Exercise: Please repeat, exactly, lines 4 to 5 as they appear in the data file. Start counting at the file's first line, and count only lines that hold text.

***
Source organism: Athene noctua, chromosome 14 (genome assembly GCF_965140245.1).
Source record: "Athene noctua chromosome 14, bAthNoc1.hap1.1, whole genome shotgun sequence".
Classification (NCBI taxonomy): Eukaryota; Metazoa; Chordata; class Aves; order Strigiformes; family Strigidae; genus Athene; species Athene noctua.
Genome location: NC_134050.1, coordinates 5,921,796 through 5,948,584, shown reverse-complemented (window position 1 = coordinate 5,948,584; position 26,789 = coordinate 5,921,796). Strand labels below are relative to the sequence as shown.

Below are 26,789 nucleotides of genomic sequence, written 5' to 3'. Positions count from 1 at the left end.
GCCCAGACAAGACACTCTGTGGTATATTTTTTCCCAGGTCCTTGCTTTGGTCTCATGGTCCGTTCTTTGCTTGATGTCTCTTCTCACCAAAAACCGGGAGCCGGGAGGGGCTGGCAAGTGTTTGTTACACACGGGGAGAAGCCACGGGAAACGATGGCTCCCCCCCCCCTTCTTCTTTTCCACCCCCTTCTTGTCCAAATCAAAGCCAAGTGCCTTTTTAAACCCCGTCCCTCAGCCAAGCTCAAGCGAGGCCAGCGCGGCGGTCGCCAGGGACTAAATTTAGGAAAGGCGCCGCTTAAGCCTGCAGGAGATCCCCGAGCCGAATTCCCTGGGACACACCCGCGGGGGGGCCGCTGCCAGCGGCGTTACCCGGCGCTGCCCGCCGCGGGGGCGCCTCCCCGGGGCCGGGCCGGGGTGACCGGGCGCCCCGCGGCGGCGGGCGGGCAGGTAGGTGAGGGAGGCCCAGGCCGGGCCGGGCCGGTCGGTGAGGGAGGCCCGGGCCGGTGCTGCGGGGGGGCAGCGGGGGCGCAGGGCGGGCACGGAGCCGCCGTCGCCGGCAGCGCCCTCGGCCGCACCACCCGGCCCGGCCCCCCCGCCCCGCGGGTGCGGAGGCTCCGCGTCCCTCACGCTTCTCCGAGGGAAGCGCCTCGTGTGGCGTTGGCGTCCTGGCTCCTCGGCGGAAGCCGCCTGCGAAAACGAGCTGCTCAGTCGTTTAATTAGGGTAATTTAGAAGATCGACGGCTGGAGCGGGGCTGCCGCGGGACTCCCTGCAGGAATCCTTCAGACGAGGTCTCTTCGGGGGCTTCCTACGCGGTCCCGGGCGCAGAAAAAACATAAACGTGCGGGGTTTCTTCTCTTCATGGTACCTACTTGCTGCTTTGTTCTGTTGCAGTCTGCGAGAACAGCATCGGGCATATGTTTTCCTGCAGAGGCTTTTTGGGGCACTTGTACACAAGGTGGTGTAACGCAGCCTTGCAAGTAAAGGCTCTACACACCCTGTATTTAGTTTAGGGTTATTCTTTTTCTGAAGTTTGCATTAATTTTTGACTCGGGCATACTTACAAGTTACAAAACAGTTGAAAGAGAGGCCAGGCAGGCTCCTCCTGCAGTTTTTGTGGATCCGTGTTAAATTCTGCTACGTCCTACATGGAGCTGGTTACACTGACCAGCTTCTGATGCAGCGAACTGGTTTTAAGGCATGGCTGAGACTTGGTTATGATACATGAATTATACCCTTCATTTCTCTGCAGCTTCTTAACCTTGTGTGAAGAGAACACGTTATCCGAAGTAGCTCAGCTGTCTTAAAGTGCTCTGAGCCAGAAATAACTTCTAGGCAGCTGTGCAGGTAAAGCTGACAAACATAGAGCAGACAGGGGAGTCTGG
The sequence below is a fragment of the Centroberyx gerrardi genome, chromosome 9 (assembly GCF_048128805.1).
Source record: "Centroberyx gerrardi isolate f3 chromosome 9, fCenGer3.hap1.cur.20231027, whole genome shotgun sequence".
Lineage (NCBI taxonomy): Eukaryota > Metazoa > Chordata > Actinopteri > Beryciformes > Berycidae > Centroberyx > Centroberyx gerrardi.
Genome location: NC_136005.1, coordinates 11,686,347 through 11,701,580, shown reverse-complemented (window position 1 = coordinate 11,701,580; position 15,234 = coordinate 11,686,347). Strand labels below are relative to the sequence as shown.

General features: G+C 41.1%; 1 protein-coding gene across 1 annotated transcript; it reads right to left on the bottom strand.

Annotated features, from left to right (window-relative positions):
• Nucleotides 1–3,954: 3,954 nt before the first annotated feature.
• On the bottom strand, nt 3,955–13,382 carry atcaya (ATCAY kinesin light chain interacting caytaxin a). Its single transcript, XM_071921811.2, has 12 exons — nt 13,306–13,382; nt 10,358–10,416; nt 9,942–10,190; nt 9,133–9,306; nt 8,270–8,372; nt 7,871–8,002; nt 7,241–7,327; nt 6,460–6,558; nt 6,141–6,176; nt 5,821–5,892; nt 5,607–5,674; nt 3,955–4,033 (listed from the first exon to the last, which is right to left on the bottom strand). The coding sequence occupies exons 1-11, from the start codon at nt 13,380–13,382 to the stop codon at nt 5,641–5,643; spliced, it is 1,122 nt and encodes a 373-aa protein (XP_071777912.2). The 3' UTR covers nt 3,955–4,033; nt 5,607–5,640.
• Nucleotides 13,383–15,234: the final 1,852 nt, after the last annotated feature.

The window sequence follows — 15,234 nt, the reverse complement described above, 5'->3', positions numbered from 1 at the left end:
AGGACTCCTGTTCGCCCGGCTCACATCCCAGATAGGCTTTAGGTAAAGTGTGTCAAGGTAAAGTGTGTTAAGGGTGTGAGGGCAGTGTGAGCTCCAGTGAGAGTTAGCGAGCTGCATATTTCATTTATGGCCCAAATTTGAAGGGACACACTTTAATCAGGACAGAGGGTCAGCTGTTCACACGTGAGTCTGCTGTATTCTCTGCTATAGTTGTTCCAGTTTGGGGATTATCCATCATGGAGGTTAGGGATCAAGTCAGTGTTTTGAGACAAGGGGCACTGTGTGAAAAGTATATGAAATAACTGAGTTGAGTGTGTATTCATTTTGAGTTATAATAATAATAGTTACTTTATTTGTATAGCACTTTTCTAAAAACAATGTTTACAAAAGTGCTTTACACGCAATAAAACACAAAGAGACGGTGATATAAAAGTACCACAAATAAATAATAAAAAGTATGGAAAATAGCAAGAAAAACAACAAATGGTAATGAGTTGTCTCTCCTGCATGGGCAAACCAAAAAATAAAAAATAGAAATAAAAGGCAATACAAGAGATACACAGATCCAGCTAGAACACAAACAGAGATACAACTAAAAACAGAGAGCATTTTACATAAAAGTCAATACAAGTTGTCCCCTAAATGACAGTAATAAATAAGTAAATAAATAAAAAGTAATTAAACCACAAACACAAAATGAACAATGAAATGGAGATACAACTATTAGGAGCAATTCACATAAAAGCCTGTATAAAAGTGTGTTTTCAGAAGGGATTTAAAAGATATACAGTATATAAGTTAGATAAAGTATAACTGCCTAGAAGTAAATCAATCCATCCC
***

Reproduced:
Genome location: NC_134050.1, coordinates 5,921,796 through 5,948,584, shown reverse-complemented (window position 1 = coordinate 5,948,584; position 26,789 = coordinate 5,921,796). Strand labels below are relative to the sequence as shown.

Below are 26,789 nucleotides of genomic sequence, written 5' to 3'. Positions count from 1 at the left end.